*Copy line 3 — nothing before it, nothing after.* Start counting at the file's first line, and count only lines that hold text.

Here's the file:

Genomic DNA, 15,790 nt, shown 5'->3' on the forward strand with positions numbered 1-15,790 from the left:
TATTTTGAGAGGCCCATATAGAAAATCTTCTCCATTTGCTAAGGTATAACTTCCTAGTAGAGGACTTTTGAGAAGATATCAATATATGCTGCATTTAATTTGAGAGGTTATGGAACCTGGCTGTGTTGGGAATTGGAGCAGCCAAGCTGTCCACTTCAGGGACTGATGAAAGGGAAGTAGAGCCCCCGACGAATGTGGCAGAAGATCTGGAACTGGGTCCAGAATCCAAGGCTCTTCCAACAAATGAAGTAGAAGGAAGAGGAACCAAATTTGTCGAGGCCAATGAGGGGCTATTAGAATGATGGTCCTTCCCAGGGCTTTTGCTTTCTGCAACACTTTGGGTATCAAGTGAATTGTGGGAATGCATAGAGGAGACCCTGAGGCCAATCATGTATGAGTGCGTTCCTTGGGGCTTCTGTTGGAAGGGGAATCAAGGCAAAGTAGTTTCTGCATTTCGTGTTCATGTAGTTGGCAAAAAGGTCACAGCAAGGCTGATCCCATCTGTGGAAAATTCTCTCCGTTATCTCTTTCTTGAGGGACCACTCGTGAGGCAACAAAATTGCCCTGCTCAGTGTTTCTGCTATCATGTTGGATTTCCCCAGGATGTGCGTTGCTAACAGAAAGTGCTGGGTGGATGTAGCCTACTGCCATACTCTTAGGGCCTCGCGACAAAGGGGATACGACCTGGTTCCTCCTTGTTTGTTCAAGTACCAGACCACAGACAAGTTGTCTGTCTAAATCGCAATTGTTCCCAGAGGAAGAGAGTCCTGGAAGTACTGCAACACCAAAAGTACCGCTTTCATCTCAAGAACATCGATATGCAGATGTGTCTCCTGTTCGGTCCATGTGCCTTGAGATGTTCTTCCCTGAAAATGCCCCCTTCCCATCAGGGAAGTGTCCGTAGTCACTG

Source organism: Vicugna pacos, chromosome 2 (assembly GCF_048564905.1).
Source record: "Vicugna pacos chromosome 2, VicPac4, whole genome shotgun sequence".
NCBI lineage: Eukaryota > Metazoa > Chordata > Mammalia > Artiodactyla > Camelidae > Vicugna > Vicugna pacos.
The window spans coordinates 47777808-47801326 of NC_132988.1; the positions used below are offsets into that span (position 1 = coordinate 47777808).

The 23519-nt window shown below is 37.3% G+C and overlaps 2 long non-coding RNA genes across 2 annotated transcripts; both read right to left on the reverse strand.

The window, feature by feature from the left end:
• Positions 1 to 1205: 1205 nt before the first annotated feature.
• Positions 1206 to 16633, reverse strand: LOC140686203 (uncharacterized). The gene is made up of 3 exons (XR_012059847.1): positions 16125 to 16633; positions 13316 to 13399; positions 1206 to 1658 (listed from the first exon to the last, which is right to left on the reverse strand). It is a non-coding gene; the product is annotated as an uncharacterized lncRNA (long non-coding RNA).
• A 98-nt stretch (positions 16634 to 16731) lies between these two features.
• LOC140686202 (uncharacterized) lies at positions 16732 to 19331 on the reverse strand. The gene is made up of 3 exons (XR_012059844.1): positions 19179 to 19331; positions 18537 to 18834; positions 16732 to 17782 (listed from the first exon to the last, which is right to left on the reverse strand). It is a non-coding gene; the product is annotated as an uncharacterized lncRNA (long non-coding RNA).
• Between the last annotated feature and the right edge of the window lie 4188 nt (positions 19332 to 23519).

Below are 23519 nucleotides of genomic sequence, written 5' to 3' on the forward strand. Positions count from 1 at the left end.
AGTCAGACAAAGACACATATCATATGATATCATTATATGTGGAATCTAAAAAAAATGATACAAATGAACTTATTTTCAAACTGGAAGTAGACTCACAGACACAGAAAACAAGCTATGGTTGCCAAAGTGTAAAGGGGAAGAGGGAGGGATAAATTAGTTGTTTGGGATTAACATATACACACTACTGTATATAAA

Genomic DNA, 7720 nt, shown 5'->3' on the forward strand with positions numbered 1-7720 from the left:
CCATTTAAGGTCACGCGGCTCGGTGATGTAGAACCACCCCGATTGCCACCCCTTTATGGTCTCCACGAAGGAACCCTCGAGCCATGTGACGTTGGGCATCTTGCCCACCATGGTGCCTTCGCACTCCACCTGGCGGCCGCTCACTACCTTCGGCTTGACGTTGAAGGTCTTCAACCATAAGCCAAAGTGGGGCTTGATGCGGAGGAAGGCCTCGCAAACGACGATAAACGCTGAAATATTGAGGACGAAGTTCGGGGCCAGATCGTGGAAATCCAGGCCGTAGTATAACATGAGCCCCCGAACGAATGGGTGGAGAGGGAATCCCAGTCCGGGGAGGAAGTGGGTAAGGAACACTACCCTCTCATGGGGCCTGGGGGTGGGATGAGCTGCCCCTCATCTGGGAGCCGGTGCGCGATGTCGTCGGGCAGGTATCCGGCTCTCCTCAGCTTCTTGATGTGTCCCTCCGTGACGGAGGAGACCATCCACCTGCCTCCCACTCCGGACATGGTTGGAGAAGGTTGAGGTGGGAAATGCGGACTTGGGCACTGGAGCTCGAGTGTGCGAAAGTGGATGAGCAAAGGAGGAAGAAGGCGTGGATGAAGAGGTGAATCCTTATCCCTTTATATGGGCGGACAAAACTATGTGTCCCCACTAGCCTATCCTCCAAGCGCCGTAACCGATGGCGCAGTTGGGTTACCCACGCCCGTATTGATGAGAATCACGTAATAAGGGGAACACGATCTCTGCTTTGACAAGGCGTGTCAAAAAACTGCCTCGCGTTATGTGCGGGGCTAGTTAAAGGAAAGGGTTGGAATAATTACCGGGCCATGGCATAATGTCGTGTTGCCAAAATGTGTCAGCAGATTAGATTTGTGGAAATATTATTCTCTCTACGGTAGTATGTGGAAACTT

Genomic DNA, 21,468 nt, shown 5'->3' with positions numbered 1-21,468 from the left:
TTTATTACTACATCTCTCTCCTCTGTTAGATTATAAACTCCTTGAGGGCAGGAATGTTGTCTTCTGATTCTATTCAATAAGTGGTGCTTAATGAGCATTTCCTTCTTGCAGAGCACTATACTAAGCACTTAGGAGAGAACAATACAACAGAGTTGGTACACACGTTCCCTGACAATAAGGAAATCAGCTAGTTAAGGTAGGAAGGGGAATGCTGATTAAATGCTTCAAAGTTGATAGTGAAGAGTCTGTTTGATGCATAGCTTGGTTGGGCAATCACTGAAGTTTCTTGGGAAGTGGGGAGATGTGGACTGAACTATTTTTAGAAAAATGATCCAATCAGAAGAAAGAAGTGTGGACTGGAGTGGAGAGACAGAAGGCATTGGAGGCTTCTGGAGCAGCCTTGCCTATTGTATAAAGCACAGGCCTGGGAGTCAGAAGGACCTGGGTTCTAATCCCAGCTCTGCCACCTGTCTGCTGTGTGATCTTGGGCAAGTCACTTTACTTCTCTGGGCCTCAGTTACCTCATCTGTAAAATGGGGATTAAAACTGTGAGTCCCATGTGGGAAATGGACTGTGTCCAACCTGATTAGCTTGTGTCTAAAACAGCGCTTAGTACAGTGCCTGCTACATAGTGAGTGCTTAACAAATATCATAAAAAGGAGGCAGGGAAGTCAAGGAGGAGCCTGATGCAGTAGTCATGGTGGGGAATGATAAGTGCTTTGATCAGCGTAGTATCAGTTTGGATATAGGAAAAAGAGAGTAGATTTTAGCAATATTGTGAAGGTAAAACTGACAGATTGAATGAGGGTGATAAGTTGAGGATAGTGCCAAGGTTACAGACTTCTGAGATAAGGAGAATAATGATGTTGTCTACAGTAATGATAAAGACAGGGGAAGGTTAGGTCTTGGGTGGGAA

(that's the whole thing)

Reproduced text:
Source organism: Vicugna pacos, chromosome 2 (assembly GCF_048564905.1).